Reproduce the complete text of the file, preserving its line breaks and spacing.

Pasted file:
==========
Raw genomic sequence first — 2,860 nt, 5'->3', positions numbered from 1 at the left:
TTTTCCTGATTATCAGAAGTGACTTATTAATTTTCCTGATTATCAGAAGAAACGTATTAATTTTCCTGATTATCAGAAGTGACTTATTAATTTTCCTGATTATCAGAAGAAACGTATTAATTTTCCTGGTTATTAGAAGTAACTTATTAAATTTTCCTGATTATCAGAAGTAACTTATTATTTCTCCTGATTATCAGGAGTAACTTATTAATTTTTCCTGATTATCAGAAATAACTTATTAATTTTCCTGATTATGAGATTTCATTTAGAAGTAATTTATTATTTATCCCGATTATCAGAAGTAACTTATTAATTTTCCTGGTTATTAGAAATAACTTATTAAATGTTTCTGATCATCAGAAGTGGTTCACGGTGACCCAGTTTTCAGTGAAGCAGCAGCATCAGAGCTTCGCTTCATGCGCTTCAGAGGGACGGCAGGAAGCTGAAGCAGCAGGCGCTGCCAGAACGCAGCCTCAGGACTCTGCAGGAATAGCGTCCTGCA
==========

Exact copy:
Raw genomic sequence first — 2,860 nt, 5'->3', positions numbered from 1 at the left:
TTTTCCTGATTATCAGAAGTGACTTATTAATTTTCCTGATTATCAGAAGAAACGTATTAATTTTCCTGATTATCAGAAGTGACTTATTAATTTTCCTGATTATCAGAAGAAACGTATTAATTTTCCTGGTTATTAGAAGTAACTTATTAAATTTTCCTGATTATCAGAAGTAACTTATTATTTCTCCTGATTATCAGGAGTAACTTATTAATTTTTCCTGATTATCAGAAATAACTTATTAATTTTCCTGATTATGAGATTTCATTTAGAAGTAATTTATTATTTATCCCGATTATCAGAAGTAACTTATTAATTTTCCTGGTTATTAGAAATAACTTATTAAATGTTTCTGATCATCAGAAGTGGTTCACGGTGACCCAGTTTTCAGTGAAGCAGCAGCATCAGAGCTTCGCTTCATGCGCTTCAGAGGGACGGCAGGAAGCTGAAGCAGCAGGCGCTGCCAGAACGCAGCCTCAGGACTCTGCAGGAATAGCGTCCTGCA